Source _ Kiwicareers at http://

    National Council of Women president Janet Hesketh says proposed legislation to update matrimonial property laws fails to address the unequal pay rates received my men and women. Hesketh suggest that when matrimonial property is split, the husband should be required to pay for their former wife's job training. She says women had to put their careers on hold while bringing up their children. Hesketh: "At the time of separation, he usually has a good job and can go on earning, but she is quite likely to be out of the workforce or doing part-time work or have nothing like the husband's skills"
    Source _ Sunday Star Times 19 July 1998 "Men should pay for ex-wives' job training, says council" by

    Local authorities in Britain are becoming involved in green dollar schemes, and finding they have the potential to provide affordable childcare, build the confidence of unemployed people and re-build what economists are calling the "social capital" of the nation.

    Local Employment Co-ordination manager Jan Francis, who was recently in Britain, reports that local authorities are lobbying government to disregard LETS (Local Exchange and Trading Schemes, as green dollars are by known in Britain) from being considered `income' when assessing benefit entitlements. Francis: "Cash-strapped local authorities, health authorities and the voluntary sector are beginning to find ways in which LETS type exchanges can help them extend their existing services, target resources effectively and establish new partnerships with local communities"

    Examples: Leicester City Council has launched Naari LETS, a scheme for Asian women aimed at reducing their isolation; Stockport has also launched a system as part of its Social Services department; Hampshire uses LETS as a way of integrating people with mental health problems back into the world of work. Islington Council is backing a LETS Build pilot scheme to bring accommodation into the trading network. Bristol, Gloucester and Stirling are among those using LETS for allotments to make food available to people on low incomes in return for their time and effort.

    Source _ Jan Francis report on Peoples Summit Birmingham 15-17 May 1998

    Trend: The British are recording a rise in the number of domestic servants. Spending on home help has doubled in the last decade, with more people gaining work as cleaners and nannies today than in the 50s. The British now spend £3 billion a year on domestic help, compared with £354m ten years ago.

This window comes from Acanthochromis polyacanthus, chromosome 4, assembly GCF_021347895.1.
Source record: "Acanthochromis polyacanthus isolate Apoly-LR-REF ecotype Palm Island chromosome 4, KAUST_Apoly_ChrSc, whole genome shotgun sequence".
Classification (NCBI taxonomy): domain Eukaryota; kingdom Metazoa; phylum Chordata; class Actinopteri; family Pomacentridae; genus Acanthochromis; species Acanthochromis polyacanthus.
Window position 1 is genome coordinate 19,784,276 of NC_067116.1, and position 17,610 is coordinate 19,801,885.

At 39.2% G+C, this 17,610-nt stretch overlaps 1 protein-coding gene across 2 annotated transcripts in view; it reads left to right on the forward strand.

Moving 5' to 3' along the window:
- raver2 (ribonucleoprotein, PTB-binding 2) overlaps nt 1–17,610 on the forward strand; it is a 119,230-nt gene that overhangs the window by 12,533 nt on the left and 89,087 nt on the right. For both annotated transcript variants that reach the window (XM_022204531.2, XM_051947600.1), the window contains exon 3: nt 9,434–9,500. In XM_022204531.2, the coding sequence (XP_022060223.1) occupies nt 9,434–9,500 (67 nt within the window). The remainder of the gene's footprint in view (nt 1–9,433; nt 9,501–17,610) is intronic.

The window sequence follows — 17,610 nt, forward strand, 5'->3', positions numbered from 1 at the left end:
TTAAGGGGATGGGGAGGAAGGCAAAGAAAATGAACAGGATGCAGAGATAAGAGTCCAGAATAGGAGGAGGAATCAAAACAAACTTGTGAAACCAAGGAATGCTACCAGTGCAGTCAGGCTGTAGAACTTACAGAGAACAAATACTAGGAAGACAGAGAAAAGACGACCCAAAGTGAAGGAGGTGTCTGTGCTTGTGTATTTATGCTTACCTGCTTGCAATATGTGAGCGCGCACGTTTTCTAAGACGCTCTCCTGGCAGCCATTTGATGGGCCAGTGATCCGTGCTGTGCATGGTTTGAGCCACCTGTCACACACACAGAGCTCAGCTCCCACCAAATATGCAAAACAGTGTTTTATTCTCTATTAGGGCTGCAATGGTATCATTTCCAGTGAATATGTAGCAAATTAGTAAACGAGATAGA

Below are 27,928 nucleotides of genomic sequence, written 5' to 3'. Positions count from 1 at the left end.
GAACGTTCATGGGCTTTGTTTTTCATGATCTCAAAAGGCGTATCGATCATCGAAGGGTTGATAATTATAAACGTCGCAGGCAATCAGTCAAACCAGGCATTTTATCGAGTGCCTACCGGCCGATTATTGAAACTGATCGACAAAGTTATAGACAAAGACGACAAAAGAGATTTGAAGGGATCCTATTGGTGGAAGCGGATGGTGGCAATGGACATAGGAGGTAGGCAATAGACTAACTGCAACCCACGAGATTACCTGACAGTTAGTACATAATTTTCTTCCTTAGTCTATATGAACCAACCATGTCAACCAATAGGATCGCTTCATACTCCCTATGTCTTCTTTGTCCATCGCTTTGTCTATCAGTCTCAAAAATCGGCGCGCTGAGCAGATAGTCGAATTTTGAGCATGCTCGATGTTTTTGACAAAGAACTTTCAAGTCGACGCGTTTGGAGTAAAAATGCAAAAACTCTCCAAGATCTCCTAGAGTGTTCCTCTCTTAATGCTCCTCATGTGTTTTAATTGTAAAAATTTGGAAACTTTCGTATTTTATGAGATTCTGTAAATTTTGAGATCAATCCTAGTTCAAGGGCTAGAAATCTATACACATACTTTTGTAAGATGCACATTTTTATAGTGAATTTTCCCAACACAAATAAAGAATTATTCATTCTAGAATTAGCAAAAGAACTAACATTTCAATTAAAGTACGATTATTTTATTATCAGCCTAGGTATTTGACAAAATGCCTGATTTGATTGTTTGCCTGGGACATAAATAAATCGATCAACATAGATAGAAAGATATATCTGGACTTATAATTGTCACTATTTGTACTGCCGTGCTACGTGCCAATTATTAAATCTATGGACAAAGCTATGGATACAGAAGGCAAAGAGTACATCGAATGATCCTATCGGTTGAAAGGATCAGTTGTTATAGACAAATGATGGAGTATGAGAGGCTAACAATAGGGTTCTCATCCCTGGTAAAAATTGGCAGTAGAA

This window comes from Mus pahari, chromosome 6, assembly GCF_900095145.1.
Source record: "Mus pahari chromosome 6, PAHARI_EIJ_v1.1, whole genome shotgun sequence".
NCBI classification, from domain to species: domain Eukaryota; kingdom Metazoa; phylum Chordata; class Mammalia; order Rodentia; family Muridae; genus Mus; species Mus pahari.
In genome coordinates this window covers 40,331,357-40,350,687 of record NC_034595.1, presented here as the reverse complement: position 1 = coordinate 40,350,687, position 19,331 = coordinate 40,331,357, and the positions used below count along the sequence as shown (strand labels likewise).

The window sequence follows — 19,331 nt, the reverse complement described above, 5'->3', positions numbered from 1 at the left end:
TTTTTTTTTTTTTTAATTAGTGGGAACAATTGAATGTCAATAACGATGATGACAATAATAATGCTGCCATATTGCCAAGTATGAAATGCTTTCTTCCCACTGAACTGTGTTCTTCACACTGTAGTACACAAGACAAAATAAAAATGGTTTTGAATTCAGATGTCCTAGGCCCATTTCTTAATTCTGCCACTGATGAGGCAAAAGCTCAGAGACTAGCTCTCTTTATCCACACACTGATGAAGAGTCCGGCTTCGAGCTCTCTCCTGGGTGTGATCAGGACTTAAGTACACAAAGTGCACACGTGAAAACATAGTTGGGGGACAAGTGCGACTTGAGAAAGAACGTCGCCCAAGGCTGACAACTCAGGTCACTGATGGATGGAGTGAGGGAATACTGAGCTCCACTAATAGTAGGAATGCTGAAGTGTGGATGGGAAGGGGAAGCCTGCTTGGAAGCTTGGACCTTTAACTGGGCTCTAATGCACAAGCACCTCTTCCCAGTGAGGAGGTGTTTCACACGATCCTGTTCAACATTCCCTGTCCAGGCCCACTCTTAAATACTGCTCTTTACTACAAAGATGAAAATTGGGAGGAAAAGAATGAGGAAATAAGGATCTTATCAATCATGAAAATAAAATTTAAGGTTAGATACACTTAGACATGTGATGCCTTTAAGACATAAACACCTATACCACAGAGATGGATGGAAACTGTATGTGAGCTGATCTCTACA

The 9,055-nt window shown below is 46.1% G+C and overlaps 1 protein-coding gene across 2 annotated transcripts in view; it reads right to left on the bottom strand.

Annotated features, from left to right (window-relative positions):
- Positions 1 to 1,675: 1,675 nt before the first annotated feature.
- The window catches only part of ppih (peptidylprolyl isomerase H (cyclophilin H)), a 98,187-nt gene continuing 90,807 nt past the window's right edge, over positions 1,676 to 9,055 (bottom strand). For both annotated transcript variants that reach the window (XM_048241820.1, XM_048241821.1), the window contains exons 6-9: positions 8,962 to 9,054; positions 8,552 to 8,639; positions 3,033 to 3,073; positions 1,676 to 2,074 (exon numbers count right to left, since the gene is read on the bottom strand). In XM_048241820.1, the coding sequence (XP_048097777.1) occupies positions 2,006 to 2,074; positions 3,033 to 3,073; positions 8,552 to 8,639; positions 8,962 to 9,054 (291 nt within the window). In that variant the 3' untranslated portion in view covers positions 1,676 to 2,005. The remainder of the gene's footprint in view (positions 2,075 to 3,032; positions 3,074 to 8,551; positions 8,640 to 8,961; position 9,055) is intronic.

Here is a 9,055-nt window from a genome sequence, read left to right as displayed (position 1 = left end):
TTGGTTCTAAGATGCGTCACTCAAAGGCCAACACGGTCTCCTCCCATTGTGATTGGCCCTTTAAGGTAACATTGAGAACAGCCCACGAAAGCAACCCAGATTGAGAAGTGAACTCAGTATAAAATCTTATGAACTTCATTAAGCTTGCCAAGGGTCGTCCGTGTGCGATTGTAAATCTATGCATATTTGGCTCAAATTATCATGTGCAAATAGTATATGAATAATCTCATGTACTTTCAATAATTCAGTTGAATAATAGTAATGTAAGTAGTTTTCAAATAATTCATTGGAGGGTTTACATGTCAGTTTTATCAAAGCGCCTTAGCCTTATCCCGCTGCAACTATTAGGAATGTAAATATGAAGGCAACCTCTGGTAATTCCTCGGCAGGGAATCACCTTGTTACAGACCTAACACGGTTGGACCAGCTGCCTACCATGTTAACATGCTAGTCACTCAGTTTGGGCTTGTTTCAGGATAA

Alice Thompson of The Spectator says that it isn't the aristocracy who are filling their homes with servants, but the "aspirant middle classes", who are working too hard to worry about mopping the floor. This is good news for Britain's New Labour, which is on a mission to "get people off welfare and into work".

    One problem: the British no longer want to be servants. In a recent survey, 12% said they thought that any type of domestic work would be beneath them. Lady Charteris, formerly the Queen's private secretary, complains: "Now there are practically no nice English servants left. They're almost all foreigners or lunatics"

    Source _ The Week 13 June 1998 "No one wants to be a servant any more" by Alice Thompson from The Spectator

    The 5th Australian Conference on Unemployment will be held at RMIT University, in Victoria, on 1-2 October, 1998. The Conference will analyse unemployment, and responses to it, within the broader framework of the future of work and employment. Keynote speakers at the Conference will include European experts on "Work to Welfare" in Britain, and the so-called `Dutch Miracle'. For further information, please contact Serena Lim, Coordinator of the Centre for Applied Social Research at email:
    Source _ Conference notice from the internet

    "Why is it that after 15 years of reform we are still waiting for the so-called benefits of it? The point is that these results are starting to say `hey, maybe it hasn't worked'"
    -- Paul Goulter, General Secretary of Finsec, the finance sector union

    "The fact that incomes at the top of the ladder have grown more than those at the bottom is not a bad thing. I think it's an inevitable part of increasing the rewards for effort for people who developed skills and who work. You've got to send the right signal _ that its worth your while sweating blood and tears to study. You should be rewarded for that"
    -- Finance Minister Bill Birch

    "Nobody disputes the widening income gap. Economic realists positively welcome it, for it means that success in selling goods and services is being rewarded.

    "Egalitarianism is a fine instinct and long may NZ'ers express it. But to most NZ'ers it does not mean that everybody should be forced into a narrow band of earnings. Equality is not the highest principle of a healthy community _ opportunity is that. It is the task of good government to see that everybody has a fair opportunity to improve themselves by their own efforts.

    "Market rewards have left 80% of households with a smaller share of national income than they held 16 years ago, according to the professor's study. Social research should come with a warning. Relative measures mean that whenever one section of society earns a higher proportion of total earnings, the rest by definition become "poorer". It could be said that 80% have a higher proportion of national income because the lowest 20% have a lower proportion.

    "The gaps are widening evenly throughout the income scale in countries with competitive labour markets. It would be a worry if it were not so"
    -- editorial in The New Zealand Herald 28 July 1998